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Critically assess the personal attributes you would expect to find in a successful project manager. Go on then to evaluate the effectiveness of the systems approach in building up a full picture of a project.

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Introduction

Research Brief 5458 - Project Management (2000 words, February 2004) * Critically assess the personal attributes you would expect to find in a successful project manager. Go on then to evaluate the effectiveness of the systems approach in building up a full picture of a project, and finally Prepare a briefing note identifying the method you would use to sub-divide the scope of work within a project. Part 1: Critically assess the personal attributes you would expect to find in a successful project manager. A successful project manager, put simply, is one who achieves the objectives of any given project (Slack et al 1995, p 637). What defines a successful project manager though? What sets him or her apart from the rest in their field? The successful project manager will have a wide variety of skills and attributes that should enable them to work effectively. The following discussion looks at some of these characteristics and critically analyses them. First and foremost a successful project manager must have excellent communication, interpersonal and social skills. They should be able to motivate, coach and inspire those around them. Indeed, 'those around them' is a key point here. ...read more.

Middle

The ensuing analysis describes, briefly, what the systems approach is, and looks at how effective it can be. Fundamentally, when using the systems approach, the entire project is considered as a means of better understanding the role of each individual activity, function or component. When applied to the project management process, it can be used to provide a framework for identifying, defining and organizing project requirements in the order they occur. Basically, the result is a model of the process. The systems approach can be very effective when it comes to building up a full picture of a project. There are many reasons for this. Firstly, as is frequently the case in project management, problems are only partially solved during the individual stages that make up the project. Frequently the problem will rear its head in another stage, later on in the life of the project (unless the cause of the problem truly lies within the individual stage). However, taking a systems approach means the entire process is considered and individual stages are thought of as being interrelated. This means that changes in any part of the process will produce changes in another part. This implies that using the systems approach makes the project manager aware of these relationships (possibly via feedback loops) ...read more.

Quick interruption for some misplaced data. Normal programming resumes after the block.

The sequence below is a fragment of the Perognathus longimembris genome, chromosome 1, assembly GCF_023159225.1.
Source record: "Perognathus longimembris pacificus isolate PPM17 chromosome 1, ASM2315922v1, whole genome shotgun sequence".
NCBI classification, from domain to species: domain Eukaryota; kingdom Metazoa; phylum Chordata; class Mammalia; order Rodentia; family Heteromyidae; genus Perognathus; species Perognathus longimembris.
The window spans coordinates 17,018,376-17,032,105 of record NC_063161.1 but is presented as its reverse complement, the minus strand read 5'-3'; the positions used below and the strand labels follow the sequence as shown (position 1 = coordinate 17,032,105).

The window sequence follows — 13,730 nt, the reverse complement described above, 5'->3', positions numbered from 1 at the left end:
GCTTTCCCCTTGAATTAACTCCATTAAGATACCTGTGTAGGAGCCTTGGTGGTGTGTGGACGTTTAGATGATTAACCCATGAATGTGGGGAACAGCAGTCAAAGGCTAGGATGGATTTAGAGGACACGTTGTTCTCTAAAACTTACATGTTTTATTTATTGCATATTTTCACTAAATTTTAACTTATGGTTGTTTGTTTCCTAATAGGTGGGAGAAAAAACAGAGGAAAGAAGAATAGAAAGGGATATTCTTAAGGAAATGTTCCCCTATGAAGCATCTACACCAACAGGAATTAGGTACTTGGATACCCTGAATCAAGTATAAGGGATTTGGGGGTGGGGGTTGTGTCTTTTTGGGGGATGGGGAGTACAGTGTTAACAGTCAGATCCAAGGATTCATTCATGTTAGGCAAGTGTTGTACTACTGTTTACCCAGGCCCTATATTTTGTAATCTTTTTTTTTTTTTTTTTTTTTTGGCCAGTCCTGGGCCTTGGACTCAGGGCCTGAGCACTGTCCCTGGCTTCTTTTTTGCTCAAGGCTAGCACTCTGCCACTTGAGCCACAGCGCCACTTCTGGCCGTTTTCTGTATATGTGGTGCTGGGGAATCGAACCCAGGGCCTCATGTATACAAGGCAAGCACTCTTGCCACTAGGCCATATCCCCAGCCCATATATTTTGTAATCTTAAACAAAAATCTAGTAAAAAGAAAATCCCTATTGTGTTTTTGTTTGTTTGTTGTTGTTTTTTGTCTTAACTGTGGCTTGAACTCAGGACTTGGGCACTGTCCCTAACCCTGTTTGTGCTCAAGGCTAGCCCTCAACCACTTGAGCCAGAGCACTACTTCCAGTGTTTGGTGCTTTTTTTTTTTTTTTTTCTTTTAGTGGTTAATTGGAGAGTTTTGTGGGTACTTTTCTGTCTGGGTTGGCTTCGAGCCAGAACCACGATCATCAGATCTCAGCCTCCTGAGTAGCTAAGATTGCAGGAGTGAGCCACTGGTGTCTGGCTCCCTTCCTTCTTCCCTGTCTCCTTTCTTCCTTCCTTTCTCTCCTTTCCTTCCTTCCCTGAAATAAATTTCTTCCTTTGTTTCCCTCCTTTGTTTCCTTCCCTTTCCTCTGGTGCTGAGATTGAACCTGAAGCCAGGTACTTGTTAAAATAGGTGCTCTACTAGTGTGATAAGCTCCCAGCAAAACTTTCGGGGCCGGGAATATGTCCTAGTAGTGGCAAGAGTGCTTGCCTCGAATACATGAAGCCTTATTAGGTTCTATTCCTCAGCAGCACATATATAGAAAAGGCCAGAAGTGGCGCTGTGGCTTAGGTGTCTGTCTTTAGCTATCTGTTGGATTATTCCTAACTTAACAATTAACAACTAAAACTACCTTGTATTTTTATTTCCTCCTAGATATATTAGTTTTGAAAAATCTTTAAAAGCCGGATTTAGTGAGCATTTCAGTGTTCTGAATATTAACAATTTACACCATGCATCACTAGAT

Conclusion

'finance', 'IT' and 'operations'); alternatively it may be expressed in terms of a physical grouping (e.g. 'hardware' and 'software'), all in their own way assisting with the reduction in complexity of visualizing the project as merely one single entity (Maylor 2003, p 89). Another benefit, and reason why I would advocate the use of a work breakdown structure, is that (following on from the previous point) it encourages simplicity. The WBS brings clarity and demarcation to the project planning process. Without the use of it, the project would certainly never be completed satisfactorily, and doubtless chaos would reign. What the WBS does very well is that it summarises visually the status of work to be done; thus offering an attractive alternative to mere narrative. What it also does in this sense is give a clear job, or responsibility, to each team member for a manageable part of the project. The WBS shows 'how the jigsaw fits together' (Slack et al 1995, p 647), thus aiding a comprehension of where the project is 'going', and what part team members play in taking it there. Further, it provides a framework for building up information for reporting purposes. A WBS therefore is an ideal technique to aid the planning process of a project, providing an exhaustive, graphical representation of the work required to fulfil the objectives of the project, in an easy to follow, and understandable format. ...read more.

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